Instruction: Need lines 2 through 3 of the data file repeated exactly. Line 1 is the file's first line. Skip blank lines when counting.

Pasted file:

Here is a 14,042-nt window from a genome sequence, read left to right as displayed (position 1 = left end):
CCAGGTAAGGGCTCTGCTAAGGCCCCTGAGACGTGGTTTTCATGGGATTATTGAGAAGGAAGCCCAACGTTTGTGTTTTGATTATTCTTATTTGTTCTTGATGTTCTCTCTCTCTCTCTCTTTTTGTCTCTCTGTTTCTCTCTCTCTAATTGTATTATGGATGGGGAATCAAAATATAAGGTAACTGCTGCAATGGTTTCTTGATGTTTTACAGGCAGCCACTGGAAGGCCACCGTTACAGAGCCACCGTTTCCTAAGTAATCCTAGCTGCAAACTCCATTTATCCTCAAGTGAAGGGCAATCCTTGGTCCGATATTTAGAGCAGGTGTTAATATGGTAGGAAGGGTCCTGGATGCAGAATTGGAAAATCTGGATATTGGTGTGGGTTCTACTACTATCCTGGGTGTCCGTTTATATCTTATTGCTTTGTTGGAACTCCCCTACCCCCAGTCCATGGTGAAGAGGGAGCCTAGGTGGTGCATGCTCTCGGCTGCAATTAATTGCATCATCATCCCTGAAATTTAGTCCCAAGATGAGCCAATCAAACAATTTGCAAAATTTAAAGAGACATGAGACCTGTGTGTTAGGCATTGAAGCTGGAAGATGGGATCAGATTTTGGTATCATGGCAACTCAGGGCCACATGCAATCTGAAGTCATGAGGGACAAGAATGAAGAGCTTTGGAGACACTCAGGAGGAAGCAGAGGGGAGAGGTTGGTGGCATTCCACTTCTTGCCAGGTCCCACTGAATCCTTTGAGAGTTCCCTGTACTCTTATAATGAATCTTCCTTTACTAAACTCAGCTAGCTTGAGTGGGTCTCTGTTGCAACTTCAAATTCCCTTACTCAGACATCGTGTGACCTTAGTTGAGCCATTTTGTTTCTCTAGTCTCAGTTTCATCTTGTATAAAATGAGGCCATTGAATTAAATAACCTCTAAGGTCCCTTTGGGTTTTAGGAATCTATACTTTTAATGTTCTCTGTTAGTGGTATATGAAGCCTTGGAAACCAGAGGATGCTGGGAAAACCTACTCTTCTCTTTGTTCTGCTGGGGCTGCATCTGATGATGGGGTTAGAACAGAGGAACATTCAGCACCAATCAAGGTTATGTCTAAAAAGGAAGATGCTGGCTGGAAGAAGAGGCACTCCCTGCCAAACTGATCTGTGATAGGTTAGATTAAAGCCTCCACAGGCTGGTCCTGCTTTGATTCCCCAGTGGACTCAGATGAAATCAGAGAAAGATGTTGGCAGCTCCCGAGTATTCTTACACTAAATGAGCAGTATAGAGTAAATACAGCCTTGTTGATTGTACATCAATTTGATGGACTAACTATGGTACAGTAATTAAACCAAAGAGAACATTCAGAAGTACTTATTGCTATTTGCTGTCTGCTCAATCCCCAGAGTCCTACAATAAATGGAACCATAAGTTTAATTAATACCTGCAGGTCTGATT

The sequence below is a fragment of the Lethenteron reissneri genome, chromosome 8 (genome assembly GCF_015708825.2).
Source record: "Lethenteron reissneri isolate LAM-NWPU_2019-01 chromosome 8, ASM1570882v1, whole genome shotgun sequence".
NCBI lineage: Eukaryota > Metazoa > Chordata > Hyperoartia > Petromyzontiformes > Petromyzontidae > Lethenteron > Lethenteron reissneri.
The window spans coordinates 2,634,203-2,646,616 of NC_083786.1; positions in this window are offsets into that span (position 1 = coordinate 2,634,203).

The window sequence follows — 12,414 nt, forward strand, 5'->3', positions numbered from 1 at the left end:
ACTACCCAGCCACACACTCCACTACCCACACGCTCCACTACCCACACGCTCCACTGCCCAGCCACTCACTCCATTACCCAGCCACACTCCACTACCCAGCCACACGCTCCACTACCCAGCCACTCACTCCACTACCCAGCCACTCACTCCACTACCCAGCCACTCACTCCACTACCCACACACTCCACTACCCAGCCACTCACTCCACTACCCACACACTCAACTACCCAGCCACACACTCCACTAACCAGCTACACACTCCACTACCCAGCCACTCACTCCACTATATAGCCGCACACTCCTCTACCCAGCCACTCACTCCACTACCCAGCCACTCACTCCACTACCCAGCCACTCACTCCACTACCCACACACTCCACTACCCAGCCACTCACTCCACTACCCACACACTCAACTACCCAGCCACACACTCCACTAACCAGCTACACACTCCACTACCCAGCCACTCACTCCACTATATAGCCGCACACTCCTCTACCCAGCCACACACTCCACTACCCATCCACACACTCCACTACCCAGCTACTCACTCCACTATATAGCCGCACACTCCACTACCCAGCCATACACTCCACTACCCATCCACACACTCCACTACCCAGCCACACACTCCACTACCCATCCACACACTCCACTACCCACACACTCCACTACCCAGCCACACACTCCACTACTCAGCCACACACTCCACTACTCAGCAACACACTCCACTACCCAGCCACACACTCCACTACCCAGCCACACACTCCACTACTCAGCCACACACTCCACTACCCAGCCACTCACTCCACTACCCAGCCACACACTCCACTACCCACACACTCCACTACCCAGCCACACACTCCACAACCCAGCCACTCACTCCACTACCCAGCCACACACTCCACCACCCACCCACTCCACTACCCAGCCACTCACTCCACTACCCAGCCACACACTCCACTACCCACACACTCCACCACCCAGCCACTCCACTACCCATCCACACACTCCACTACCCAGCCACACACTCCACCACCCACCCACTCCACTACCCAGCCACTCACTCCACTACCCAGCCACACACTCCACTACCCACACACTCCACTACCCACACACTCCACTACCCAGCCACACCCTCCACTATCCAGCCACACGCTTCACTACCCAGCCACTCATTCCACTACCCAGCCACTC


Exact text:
CCAGGTAAGGGCTCTGCTAAGGCCCCTGAGACGTGGTTTTCATGGGATTATTGAGAAGGAAGCCCAACGTTTGTGTTTTGATTATTCTTATTTGTTCTTGATGTTCTCTCTCTCTCTCTCTTTTTGTCTCTCTGTTTCTCTCTCTCTAATTGTATTATGGATGGGGAATCAAAATATAAGGTAACTGCTGCAATGGTTTCTTGATGTTTTACAGGCAGCCACTGGAAGGCCACCGTTACAGAGCCACCGTTTCCTAAGTAATCCTAGCTGCAAACTCCATTTATCCTCAAGTGAAGGGCAATCCTTGGTCCGATATTTAGAGCAGGTGTTAATATGGTAGGAAGGGTCCTGGATGCAGAATTGGAAAATCTGGATATTGGTGTGGGTTCTACTACTATCCTGGGTGTCCGTTTATATCTTATTGCTTTGTTGGAACTCCCCTACCCCCAGTCCATGGTGAAGAGGGAGCCTAGGTGGTGCATGCTCTCGGCTGCAATTAATTGCATCATCATCCCTGAAATTTAGTCCCAAGATGAGCCAATCAAACAATTTGCAAAATTTAAAGAGACATGAGACCTGTGTGTTAGGCATTGAAGCTGGAAGATGGGATCAGATTTTGGTATCATGGCAACTCAGGGCCACATGCAATCTGAAGTCATGAGGGACAAGAATGAAGAGCTTTGGAGACACTCAGGAGGAAGCAGAGGGGAGAGGTTGGTGGCATTCCACTTCTTGCCAGGTCCCACTGAATCCTTTGAGAGTTCCCTGTACTCTTATAATGAATCTTCCTTTACTAAACTCAGCTAGCTTGAGTGGGTCTCTGTTGCAACTTCAAATTCCCTTACTCAGACATCGTGTGACCTTAGTTGAGCCATTTTGTTTCTCTAGTCTCAGTTTCATCTTGTATAAAATGAGGCCATTGAATTAAATAACCTCTAAGGTCCCTTTGGGTTTTAGGAATCTATACTTTTAATGTTCTCTGTTAGTGGTATATGAAGCCTTGGAAACCAGAGGATGCTGGGAAAACCTACTCTTCTCTTTGTTCTGCTGGGGCTGCATCTGATGATGGGGTTAGAACAGAGGAACATTCAGCACCAATCAAGGTTATGTCTAAAAAGGAAGATGCTGGCTGGAAGAAGAGGCACTCCCTGCCAAACTGATCTGTGATAGGTTAGATTAAAGCCTCCACAGGCTGGTCCTGCTTTGATTCCCCAGTGGACTCAGATGAAATCAGAGAAAGATGTTGGCAGCTCCCGAGTATTCTTACACTAAATGAGCAGTATAGAGTAAATACAGCCTTGTTGATTGTACATCAATTTGATGGACTAACTATGGTACAGTAATTAAACCAAAGAGAACATTCAGAAGTACTTATTGCTATTTGCTGTCTGCTCAATCCCCAGAGTCCTACAATAAATGGAACCATAAGTTTAATTAATACCTGCAGGTCTGATT

The sequence below is a fragment of the Lethenteron reissneri genome, chromosome 8 (genome assembly GCF_015708825.2).